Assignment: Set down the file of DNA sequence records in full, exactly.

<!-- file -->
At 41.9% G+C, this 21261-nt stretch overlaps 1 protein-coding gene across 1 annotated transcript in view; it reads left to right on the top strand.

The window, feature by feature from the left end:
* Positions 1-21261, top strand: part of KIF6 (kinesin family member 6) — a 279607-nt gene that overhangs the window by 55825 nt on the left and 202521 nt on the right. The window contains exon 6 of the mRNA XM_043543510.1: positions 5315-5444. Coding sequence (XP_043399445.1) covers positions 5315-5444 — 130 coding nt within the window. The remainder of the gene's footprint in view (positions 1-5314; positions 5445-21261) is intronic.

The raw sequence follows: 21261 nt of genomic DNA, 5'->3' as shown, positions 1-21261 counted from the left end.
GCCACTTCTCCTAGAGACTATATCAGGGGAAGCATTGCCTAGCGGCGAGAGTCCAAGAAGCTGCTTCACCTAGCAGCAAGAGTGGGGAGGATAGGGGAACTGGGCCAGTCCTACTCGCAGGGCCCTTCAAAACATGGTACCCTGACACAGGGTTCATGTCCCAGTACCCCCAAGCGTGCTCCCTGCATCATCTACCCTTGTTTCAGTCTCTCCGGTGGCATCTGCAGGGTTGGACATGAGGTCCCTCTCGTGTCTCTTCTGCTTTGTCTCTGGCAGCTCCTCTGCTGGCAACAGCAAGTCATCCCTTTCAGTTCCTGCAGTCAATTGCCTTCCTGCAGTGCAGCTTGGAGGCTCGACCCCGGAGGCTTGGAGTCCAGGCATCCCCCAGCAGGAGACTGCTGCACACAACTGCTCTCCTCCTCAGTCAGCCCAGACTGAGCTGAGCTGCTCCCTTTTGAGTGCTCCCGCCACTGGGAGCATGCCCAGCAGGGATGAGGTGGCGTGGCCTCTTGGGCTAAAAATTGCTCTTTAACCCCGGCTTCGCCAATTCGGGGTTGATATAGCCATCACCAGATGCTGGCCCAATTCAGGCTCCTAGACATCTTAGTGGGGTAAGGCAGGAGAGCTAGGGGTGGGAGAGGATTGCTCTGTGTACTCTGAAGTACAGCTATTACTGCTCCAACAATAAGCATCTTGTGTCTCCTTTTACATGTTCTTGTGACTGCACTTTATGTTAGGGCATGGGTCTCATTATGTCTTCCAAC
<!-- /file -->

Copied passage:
At 41.9% G+C, this 21261-nt stretch overlaps 1 protein-coding gene across 1 annotated transcript in view; it reads left to right on the top strand.

The window, feature by feature from the left end:
* Positions 1-21261, top strand: part of KIF6 (kinesin family member 6) — a 279607-nt gene that overhangs the window by 55825 nt on the left and 202521 nt on the right. The window contains exon 6 of the mRNA XM_043543510.1: positions 5315-5444. Coding sequence (XP_043399445.1) covers positions 5315-5444 — 130 coding nt within the window. The remainder of the gene's footprint in view (positions 1-5314; positions 5445-21261) is intronic.

The raw sequence follows: 21261 nt of genomic DNA, 5'->3' as shown, positions 1-21261 counted from the left end.
GCCACTTCTCCTAGAGACTATATCAGGGGAAGCATTGCCTAGCGGCGAGAGTCCAAGAAGCTGCTTCACCTAGCAGCAAGAGTGGGGAGGATAGGGGAACTGGGCCAGTCCTACTCGCAGGGCCCTTCAAAACATGGTACCCTGACACAGGGTTCATGTCCCAGTACCCCCAAGCGTGCTCCCTGCATCATCTACCCTTGTTTCAGTCTCTCCGGTGGCATCTGCAGGGTTGGACATGAGGTCCCTCTCGTGTCTCTTCTGCTTTGTCTCTGGCAGCTCCTCTGCTGGCAACAGCAAGTCATCCCTTTCAGTTCCTGCAGTCAATTGCCTTCCTGCAGTGCAGCTTGGAGGCTCGACCCCGGAGGCTTGGAGTCCAGGCATCCCCCAGCAGGAGACTGCTGCACACAACTGCTCTCCTCCTCAGTCAGCCCAGACTGAGCTGAGCTGCTCCCTTTTGAGTGCTCCCGCCACTGGGAGCATGCCCAGCAGGGATGAGGTGGCGTGGCCTCTTGGGCTAAAAATTGCTCTTTAACCCCGGCTTCGCCAATTCGGGGTTGATATAGCCATCACCAGATGCTGGCCCAATTCAGGCTCCTAGACATCTTAGTGGGGTAAGGCAGGAGAGCTAGGGGTGGGAGAGGATTGCTCTGTGTACTCTGAAGTACAGCTATTACTGCTCCAACAATAAGCATCTTGTGTCTCCTTTTACATGTTCTTGTGACTGCACTTTATGTTAGGGCATGGGTCTCATTATGTCTTCCAAC